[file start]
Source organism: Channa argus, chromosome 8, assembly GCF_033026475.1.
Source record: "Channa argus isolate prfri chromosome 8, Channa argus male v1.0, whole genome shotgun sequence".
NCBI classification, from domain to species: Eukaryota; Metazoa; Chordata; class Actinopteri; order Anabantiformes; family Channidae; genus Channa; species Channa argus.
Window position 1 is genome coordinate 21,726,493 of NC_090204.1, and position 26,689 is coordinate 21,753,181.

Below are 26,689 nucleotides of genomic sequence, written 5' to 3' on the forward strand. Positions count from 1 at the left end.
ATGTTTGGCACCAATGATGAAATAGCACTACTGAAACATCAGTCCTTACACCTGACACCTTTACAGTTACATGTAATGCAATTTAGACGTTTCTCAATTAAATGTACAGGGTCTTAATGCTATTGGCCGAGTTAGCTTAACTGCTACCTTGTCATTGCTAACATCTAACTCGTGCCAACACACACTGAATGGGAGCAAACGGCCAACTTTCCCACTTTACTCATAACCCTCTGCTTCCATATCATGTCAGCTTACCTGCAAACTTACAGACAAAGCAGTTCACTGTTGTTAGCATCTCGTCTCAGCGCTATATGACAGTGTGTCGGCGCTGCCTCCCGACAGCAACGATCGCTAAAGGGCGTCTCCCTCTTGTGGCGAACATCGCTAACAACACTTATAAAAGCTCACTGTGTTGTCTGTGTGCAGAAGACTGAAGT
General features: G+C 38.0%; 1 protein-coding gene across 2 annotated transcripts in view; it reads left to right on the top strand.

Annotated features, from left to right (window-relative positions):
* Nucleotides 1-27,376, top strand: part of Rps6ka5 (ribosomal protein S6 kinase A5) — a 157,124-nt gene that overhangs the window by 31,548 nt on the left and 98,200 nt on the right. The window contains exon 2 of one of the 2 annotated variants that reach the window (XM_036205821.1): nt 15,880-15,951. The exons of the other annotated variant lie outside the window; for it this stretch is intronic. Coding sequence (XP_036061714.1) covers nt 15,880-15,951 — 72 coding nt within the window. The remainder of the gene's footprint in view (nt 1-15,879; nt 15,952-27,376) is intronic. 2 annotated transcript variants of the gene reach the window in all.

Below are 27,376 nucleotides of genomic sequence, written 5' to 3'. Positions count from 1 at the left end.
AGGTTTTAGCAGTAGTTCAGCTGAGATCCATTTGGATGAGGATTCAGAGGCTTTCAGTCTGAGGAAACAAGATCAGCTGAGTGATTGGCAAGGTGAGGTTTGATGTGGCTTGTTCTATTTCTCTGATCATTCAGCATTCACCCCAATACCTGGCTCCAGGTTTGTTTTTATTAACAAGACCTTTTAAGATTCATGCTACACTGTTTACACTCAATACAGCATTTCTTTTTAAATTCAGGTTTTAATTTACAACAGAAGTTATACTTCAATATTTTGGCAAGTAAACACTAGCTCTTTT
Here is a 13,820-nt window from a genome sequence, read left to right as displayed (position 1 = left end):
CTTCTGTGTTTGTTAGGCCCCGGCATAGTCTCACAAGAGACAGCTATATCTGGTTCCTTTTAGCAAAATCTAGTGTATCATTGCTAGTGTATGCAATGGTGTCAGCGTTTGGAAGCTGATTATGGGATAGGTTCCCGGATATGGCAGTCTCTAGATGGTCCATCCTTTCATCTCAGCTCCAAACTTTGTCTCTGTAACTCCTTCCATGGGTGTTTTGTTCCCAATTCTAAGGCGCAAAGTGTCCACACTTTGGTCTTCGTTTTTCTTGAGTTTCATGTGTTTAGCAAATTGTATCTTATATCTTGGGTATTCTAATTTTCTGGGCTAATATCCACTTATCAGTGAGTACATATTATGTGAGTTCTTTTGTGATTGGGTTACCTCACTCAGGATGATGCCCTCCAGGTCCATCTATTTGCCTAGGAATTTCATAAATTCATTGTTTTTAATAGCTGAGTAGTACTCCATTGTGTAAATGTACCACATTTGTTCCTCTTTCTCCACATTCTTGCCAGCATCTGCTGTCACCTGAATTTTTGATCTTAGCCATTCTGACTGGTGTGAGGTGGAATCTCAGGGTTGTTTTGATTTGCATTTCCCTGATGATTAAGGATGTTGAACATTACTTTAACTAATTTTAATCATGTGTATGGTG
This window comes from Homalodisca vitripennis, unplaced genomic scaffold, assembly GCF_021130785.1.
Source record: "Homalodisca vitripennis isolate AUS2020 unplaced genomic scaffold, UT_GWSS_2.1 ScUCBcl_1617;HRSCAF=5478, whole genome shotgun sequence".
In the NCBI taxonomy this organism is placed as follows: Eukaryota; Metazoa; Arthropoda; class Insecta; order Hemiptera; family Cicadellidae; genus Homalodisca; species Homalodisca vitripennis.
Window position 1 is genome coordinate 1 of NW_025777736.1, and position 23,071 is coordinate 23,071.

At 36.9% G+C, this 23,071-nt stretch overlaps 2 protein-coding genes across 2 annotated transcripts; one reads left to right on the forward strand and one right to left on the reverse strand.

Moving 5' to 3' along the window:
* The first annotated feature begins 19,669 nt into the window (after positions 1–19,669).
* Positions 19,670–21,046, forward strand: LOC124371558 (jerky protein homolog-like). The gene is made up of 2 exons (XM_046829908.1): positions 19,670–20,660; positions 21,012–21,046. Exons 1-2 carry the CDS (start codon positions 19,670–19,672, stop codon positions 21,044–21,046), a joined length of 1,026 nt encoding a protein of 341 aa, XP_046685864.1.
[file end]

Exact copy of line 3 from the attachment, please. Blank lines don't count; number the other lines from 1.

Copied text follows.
NCBI classification, from domain to species: Eukaryota; Metazoa; Chordata; class Actinopteri; order Anabantiformes; family Channidae; genus Channa; species Channa argus.